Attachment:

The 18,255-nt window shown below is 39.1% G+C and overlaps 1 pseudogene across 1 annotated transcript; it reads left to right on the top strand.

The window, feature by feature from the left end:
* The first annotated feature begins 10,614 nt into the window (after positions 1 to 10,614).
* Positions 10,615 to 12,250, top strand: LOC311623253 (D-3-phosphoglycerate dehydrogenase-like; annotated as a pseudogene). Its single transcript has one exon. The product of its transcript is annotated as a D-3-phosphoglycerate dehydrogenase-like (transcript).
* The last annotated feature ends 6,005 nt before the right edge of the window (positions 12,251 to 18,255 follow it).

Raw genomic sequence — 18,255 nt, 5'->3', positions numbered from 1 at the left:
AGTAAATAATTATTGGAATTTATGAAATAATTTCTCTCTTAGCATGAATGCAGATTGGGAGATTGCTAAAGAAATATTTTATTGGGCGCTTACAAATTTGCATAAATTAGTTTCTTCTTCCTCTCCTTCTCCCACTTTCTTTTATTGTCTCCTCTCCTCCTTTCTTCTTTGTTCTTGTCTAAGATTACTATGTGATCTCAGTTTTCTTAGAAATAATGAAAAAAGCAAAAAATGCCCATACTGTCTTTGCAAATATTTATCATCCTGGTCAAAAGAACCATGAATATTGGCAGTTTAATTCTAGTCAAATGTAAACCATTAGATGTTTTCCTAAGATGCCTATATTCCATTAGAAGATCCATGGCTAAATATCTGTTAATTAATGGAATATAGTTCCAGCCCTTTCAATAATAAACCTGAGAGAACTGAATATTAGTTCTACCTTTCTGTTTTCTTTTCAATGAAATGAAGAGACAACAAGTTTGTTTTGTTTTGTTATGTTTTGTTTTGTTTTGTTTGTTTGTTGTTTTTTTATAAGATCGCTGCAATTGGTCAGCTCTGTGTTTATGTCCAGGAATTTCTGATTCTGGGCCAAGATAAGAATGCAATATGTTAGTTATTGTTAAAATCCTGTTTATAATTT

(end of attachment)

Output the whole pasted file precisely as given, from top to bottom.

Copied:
The 18,255-nt window shown below is 39.1% G+C and overlaps 1 pseudogene across 1 annotated transcript; it reads left to right on the top strand.

The window, feature by feature from the left end:
* The first annotated feature begins 10,614 nt into the window (after positions 1 to 10,614).
* Positions 10,615 to 12,250, top strand: LOC311623253 (D-3-phosphoglycerate dehydrogenase-like; annotated as a pseudogene). Its single transcript has one exon. The product of its transcript is annotated as a D-3-phosphoglycerate dehydrogenase-like (transcript).
* The last annotated feature ends 6,005 nt before the right edge of the window (positions 12,251 to 18,255 follow it).

Raw genomic sequence — 18,255 nt, 5'->3', positions numbered from 1 at the left:
AGTAAATAATTATTGGAATTTATGAAATAATTTCTCTCTTAGCATGAATGCAGATTGGGAGATTGCTAAAGAAATATTTTATTGGGCGCTTACAAATTTGCATAAATTAGTTTCTTCTTCCTCTCCTTCTCCCACTTTCTTTTATTGTCTCCTCTCCTCCTTTCTTCTTTGTTCTTGTCTAAGATTACTATGTGATCTCAGTTTTCTTAGAAATAATGAAAAAAGCAAAAAATGCCCATACTGTCTTTGCAAATATTTATCATCCTGGTCAAAAGAACCATGAATATTGGCAGTTTAATTCTAGTCAAATGTAAACCATTAGATGTTTTCCTAAGATGCCTATATTCCATTAGAAGATCCATGGCTAAATATCTGTTAATTAATGGAATATAGTTCCAGCCCTTTCAATAATAAACCTGAGAGAACTGAATATTAGTTCTACCTTTCTGTTTTCTTTTCAATGAAATGAAGAGACAACAAGTTTGTTTTGTTTTGTTATGTTTTGTTTTGTTTTGTTTGTTTGTTGTTTTTTTATAAGATCGCTGCAATTGGTCAGCTCTGTGTTTATGTCCAGGAATTTCTGATTCTGGGCCAAGATAAGAATGCAATATGTTAGTTATTGTTAAAATCCTGTTTATAATTT